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Currently Reading - 4-Dec-2016

December 5th, 2016 (02:53 am)
current location: Belatedly ex libris
current mood: Literate

A little bit of a catch-up as a couple of these go back almost a month.

Currently Reading

Anno Dracula - Dracula, Cha, Cha, Cha, Kim Newman

It's 1959 and the Italian Dolce Vita is watching eagerly as the guests assemble for the wedding of the year - Dracula's marriage to the vampiric Princess Asa Vajda. Also in Rome, watching Dracula in his Italian exile, is Charles Beauregard, the man who thwarted him in Victorian Britain. But Charles is 106 and waiting to die, and not even Geneviève Dieudonné, the love of his life, can persuade him to let her give him the vampiric kiss and bring him over to be one of the undead. Arriving to help Geneviève with Charles' final days is Kate Reed, the vampire journalist whose credentials stretch back to being a prominent part of the resistance to Dracula. And it soon transpires that also in Rome, in fact working as Dracula's chatelaine, is Penelope Churchward, the third of the vampire women in Charles' life.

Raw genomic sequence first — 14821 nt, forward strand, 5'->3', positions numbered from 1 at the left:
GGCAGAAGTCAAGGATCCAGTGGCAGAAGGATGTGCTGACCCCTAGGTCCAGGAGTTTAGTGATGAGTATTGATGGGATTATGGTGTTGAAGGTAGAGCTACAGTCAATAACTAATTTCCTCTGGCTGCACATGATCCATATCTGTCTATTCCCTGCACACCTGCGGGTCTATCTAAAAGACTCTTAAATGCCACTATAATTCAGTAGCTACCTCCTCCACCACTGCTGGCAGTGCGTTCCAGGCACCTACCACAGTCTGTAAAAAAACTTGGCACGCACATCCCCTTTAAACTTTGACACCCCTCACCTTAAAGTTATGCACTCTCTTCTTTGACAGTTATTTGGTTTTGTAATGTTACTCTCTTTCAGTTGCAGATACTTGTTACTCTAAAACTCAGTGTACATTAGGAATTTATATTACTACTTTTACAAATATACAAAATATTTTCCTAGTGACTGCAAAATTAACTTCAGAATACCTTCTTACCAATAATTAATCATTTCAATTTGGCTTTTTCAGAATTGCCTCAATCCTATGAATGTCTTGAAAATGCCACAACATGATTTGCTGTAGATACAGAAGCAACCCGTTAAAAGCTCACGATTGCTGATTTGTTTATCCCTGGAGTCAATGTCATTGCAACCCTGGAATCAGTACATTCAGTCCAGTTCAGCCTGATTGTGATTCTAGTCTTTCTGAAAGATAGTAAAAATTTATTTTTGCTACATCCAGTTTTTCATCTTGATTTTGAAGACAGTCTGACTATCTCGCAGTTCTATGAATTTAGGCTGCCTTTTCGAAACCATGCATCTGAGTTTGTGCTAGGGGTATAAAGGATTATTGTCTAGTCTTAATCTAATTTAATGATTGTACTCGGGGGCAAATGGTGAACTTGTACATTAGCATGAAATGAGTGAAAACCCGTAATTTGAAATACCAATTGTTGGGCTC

Reading Newman's notes after completing this, I realised that I had missed a large element of the story. Newman's work as a film critic means he has an encyclopaedic knowledge of film, and the core motif for Dracula Cha, Cha, Cha is apparently Three Coins in the Fountain, which I'm not certain I've ever seen, with Charles' three women taking the title roles. Of course, that's not the only film motif. The Talented Mr Ripley is contemplating the prospect he may have bitten off a little more than he can chew in trying his games on Dracula's household. Secret agent Hamish Bond is in town, and there are several perfect adaptions of Bond film motifs, though Geneviève finds Bond a pale shadow of her Charles. Drawing on the Italian vampire movie tradition is a major subplot involving Matre Lachrymae,  the Mother of Tears, the guardian spirit of Rome, and a series of vampire murders, culminating in one at the wedding itself, and leaving our three protagonists needing to find the real culprit in order to clear Kate, who was caught literally red-handed.